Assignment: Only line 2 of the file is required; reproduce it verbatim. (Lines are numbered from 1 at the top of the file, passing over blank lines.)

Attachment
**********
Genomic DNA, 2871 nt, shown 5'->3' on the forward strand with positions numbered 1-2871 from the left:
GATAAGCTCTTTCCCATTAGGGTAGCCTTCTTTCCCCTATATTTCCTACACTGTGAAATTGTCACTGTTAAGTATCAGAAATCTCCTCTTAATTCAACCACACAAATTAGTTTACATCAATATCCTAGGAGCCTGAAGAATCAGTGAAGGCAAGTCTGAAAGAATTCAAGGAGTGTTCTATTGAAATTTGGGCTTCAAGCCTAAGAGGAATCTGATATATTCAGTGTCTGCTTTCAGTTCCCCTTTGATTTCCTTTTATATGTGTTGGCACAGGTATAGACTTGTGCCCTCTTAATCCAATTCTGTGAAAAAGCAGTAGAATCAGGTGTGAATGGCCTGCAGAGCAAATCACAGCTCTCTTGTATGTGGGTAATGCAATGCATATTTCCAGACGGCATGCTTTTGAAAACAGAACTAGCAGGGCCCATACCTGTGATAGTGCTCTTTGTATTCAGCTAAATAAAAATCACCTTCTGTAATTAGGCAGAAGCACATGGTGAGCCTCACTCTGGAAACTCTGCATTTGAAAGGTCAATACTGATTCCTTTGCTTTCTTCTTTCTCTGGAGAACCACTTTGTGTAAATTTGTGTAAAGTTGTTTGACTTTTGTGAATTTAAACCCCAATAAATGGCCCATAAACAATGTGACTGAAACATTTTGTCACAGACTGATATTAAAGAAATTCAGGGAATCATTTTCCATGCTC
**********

GATAAGCTCTTTCCCATTAGGGTAGCCTTCTTTCCCCTATATTTCCTACACTGTGAAATTGTCACTGTTAAGTATCAGAAATCTCCTCTTAATTCAACCACACAAATTAGTTTACATCAATATCCTAGGAGCCTGAAGAATCAGTGAAGGCAAGTCTGAAAGAATTCAAGGAGTGTTCTATTGAAATTTGGGCTTCAAGCCTAAGAGGAATCTGATATATTCAGTGTCTGCTTTCAGTTCCCCTTTGATTTCCTTTTATATGTGTTGGCACAGGTATAGACTTGTGCCCTCTTAATCCAATTCTGTGAAAAAGCAGTAGAATCAGGTGTGAATGGCCTGCAGAGCAAATCACAGCTCTCTTGTATGTGGGTAATGCAATGCATATTTCCAGACGGCATGCTTTTGAAAACAGAACTAGCAGGGCCCATACCTGTGATAGTGCTCTTTGTATTCAGCTAAATAAAAATCACCTTCTGTAATTAGGCAGAAGCACATGGTGAGCCTCACTCTGGAAACTCTGCATTTGAAAGGTCAATACTGATTCCTTTGCTTTCTTCTTTCTCTGGAGAACCACTTTGTGTAAATTTGTGTAAAGTTGTTTGACTTTTGTGAATTTAAACCCCAATAAATGGCCCATAAACAATGTGACTGAAACATTTTGTCACAGACTGATATTAAAGAAATTCAGGGAATCATTTTCCATGCTC